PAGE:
Stunned, really? Michael Phelps can’t smoke a joint inside a dark fraternity house without smartphone pictures of it appearing in major newspapers. Why was it “hard to believe” your email was tweeted? It could’ve just as easily been forwarded, uploaded to Facebook, and blown up and pasted on the side of La Crosse’s busses.

Another tenured professor of creative writing at Michigan State University had his teaching duties reassigned after he embarked on “. . . what’s been described as an anti-Republican ‘rant on the first day of class in August.”

And Facebook helped Santiago Piñón, assistant professor of religion at Texas Christian University, make headlines last month, when a student he invited via email to a study session for “students of color only” posted the message on her page. Almost instantly, the invitation, which many said discriminated against other students, went viral.

Timeout while I replay in my peabrain what I said in class yesterday afternoon. Yikes! When discussing education reform I took shots at Bill Gates, Arne Duncan, Tom Friedman, and 44. When those deets are made public my university’s administration will probably throw me under the bus of public outrage too. If this blog goes dark sometime soon, don’t be surprised. Know that I cherished you dear reader.

Slocum said she saw close monitoring of professor’s words by watchdog groups as potentially chilling to free speech, and as a means of waging the nation’s current political battles on a new front, to the detriment of higher education overall.

Fear is the lifeblood of watchdog groups. And spineless administrators. That’s why tenure is so important. Slocum shouldn’t retract what she wrote, instead she should explain it to any upset students. Granted, they probably won’t agree with her reasoning, but their only concern should be whether Slocum’s politics prevent her from fairly assessing their work.

Gow, Slocum’s chancellor, said that. . . he would have responded “exactly the same way” if Slocum’s email had blamed Democrats or any other group for the shutdown. Both he—a longtime communications scholar—and La Crosse value free speech and academic freedom, he said, but now more than ever the actions of faculty and staff can influence public support for higher education.

Ultimately, Gow said, the Internet has “greatly blurred” the line between what’s public and what’s private, “and we do need to remember that what we’re saying to students may be shared more broadly.”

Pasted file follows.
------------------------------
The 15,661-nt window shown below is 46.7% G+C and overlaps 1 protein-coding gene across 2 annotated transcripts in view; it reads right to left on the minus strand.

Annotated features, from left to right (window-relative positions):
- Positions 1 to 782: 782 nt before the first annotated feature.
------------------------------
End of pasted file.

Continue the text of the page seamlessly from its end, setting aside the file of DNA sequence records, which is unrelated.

Come on Gow, “greatly blurred,” really? Try erased. “Blurred” might make more sense if Gow had actually come to Slocum’s defense. Read Gow’s words again. He’s saying maintaining public support trumps free speech and academic freedom.

Gow said that ideally, a student who was offended by a professor’s speech would try to settle the matter internally, first through a conversation with that professor, then through more formal complaint mechanisms as needed. La Crosse also takes student evaluations seriously in personnel decisions, he said.

Could Gow be any more out-of-touch with college students? This generation doesn’t do direct interpersonal conflict. For shitssake, they break up with one another via text messaging. Then there’s Gow’s mind numbing student evaluation hammer. All these years I thought student evaluations focused on whether students learned anything of value in their courses, but I guess they’re at least partly designed to determine whether students are ever made uncomfortable by a professor’s politics. Note to Assistant Professors at Wisconsin La Crosse—wait until you get tenure to express anything that could be deemed the least bit political.

Slocum expressed similar views, saying that taking complaints to the Internet before the institution “seems a breach of trust” and removes them from their context.

Of course that would be preferable, but it’s naive to expect it. Wisconsin La Crosse can update their student honor code, and implore students not to take their complaints to the Internet, but some still will. This generation lives on-line. You can’t put the toothpaste back in the tube.

At La Crosse and other institutions . . . Gow suggested that professors make up their own rules and include them on course syllabuses—as some faculty at various institutions. . . already do. But, the chancellor said, enforcing those policies could be another complicated matter. “That’s kind of uncharted territory there, isn’t it?”

Now I’m starting to feel sorry for Gow. And this excerpt heightens my sympathy for Slocum: